continuity and differentiability

Hello I would just like you to tell me what would be the best method to demonstrate that the function g is of class $\displaystyle C^1$ on the interval J(I was spoken to apply Taylor Lagrange or Taylor-Young but I did not understand much) I thank:

Here is the statement:

Let f be a function of class $\displaystyle C^2$ over an interval J, such that f (0) = 0.

It is assumed that 0 is an interior point to J. We define the function g on J by:

$\displaystyle g (x) = \frac{f (x)}{(x)}$ if $\displaystyle x \neq 0 $

and g (0) = f '(0).

What I have done yet below:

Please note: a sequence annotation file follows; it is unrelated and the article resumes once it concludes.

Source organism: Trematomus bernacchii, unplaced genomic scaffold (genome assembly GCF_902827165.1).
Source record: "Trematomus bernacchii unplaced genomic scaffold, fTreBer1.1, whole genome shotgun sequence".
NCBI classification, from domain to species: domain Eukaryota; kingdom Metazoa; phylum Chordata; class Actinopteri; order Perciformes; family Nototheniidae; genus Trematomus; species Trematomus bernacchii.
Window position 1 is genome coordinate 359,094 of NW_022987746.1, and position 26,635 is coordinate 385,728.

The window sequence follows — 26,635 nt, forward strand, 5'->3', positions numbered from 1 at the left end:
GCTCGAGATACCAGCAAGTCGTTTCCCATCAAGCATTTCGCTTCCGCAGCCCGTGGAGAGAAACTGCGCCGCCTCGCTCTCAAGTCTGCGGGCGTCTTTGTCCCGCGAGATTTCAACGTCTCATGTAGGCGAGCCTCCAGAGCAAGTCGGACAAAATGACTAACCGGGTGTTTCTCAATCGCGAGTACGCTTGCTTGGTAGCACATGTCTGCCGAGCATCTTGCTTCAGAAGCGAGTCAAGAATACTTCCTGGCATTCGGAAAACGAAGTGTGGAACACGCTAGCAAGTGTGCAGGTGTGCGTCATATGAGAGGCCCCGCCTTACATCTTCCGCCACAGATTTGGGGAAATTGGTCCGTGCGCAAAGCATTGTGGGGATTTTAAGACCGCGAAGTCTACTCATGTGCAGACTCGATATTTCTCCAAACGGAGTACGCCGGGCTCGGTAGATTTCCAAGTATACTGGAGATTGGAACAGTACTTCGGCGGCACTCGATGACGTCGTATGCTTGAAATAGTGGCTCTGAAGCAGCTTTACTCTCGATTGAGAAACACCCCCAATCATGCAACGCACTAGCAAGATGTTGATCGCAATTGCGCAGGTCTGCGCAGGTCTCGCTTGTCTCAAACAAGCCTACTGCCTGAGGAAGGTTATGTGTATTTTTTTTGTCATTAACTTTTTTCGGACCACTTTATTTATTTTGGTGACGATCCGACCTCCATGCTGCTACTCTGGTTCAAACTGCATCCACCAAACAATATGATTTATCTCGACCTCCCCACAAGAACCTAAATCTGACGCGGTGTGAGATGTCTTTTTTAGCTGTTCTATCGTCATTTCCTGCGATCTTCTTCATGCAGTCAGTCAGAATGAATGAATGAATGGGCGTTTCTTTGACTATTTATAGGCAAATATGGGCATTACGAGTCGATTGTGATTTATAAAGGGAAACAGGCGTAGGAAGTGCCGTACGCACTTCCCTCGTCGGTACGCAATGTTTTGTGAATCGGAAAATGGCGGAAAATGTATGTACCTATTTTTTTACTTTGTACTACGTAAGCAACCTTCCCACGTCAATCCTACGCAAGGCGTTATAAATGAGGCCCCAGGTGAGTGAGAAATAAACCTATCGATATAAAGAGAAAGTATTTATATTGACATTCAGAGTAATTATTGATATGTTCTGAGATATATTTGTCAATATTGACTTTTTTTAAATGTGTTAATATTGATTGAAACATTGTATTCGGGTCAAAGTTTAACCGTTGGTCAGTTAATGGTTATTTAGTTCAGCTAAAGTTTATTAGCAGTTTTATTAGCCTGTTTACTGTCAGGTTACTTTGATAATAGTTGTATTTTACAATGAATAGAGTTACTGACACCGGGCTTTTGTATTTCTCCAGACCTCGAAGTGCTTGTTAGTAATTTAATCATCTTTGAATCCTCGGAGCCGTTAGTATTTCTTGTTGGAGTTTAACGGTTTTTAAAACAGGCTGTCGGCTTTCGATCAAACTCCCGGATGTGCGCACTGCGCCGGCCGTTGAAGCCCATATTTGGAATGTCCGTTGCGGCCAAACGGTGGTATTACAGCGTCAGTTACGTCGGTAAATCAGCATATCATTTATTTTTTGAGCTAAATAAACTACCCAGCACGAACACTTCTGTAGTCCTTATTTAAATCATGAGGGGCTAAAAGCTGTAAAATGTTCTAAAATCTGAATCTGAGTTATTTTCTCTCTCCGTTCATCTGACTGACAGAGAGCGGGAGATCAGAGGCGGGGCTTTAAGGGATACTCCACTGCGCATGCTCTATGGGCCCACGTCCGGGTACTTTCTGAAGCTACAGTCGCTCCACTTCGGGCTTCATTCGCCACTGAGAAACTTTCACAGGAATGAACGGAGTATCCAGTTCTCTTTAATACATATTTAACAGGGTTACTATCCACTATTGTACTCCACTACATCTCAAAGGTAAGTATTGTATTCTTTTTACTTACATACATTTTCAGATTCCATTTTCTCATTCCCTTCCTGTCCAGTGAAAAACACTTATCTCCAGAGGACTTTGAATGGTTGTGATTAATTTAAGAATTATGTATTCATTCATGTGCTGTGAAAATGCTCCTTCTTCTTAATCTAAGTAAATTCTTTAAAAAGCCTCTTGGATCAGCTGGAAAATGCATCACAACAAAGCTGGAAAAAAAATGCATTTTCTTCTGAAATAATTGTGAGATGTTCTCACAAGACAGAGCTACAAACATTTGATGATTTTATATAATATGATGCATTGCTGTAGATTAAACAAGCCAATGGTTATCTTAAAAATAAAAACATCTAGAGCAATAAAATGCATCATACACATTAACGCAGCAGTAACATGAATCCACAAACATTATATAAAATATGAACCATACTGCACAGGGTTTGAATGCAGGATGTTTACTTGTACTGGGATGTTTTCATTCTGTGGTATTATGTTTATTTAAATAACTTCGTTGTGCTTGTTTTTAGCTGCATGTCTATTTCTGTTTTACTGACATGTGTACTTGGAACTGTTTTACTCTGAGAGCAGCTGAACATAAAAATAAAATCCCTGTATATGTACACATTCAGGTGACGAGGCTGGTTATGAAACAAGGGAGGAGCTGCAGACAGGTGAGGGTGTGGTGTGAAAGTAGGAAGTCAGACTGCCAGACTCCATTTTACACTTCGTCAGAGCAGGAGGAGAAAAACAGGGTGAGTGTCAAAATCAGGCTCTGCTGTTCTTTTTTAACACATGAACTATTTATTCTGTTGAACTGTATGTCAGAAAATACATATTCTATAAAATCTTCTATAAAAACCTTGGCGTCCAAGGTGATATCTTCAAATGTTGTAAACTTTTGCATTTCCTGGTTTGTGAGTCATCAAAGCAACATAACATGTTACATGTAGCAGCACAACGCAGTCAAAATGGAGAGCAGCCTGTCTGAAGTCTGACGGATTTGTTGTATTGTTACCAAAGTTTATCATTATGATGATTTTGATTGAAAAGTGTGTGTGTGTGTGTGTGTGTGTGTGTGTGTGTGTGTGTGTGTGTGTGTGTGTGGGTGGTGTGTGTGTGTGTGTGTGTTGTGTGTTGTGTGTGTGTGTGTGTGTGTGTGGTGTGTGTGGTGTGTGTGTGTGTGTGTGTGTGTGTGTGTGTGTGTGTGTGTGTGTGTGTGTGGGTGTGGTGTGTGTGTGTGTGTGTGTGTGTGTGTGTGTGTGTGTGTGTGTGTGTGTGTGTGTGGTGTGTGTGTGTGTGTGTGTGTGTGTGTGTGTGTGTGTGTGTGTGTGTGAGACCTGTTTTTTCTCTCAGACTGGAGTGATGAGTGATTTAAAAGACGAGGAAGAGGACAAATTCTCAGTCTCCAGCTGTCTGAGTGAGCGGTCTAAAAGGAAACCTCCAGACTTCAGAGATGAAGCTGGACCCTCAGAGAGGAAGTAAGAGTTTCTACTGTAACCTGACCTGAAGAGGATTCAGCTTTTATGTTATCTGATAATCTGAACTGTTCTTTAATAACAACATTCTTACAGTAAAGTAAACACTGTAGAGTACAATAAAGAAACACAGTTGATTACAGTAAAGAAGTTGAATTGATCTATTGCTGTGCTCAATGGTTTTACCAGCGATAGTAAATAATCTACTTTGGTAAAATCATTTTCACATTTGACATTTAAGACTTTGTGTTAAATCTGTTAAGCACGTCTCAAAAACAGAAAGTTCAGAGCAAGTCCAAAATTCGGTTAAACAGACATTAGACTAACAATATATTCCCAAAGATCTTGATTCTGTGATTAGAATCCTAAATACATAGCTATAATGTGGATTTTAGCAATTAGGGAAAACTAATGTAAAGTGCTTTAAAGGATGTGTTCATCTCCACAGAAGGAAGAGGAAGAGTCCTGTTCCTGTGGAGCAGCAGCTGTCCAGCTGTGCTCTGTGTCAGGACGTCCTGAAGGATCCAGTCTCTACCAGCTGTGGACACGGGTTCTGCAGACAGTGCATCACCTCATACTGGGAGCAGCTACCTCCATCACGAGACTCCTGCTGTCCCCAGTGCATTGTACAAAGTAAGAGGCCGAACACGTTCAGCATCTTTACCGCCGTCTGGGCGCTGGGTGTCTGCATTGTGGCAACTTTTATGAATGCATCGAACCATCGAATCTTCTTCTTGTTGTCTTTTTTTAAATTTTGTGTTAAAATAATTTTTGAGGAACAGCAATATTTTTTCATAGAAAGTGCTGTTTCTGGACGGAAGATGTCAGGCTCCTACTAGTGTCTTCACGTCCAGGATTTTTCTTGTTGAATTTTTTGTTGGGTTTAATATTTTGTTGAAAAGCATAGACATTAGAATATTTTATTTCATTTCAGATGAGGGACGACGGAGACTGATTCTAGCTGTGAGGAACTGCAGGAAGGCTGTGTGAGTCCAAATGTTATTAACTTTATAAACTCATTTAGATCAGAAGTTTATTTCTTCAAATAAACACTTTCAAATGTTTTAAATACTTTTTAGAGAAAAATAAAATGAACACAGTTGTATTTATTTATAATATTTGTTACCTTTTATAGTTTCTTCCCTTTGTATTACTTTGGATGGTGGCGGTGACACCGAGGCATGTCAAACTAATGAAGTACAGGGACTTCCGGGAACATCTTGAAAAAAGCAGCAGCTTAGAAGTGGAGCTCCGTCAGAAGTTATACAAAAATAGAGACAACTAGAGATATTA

In a first time I apply Taylor Young to see where that leads me

-The formula for Taylor Young in 0 to order 2 of f gives us

$\displaystyle f (x) = f (0) + xf '(0) + x ^ 2 \frac{f"(0)}{2} + o (x ^ 2) $

or f (0) = 0 therefore

$\displaystyle f (x) = xf '(0) + x ^ 2 \frac{f"(0)}{2} $

and

$\displaystyle \ frac{f(x)}{x} = f '(0) + x \frac{f"(0)}{2} = g (x) $

I wonder now if this is fair and whether it will indeed serve me something.

(I just want to say that I'm French and I think you'll find my language can be a little too basic, I hope that this will not prevent you from answering me)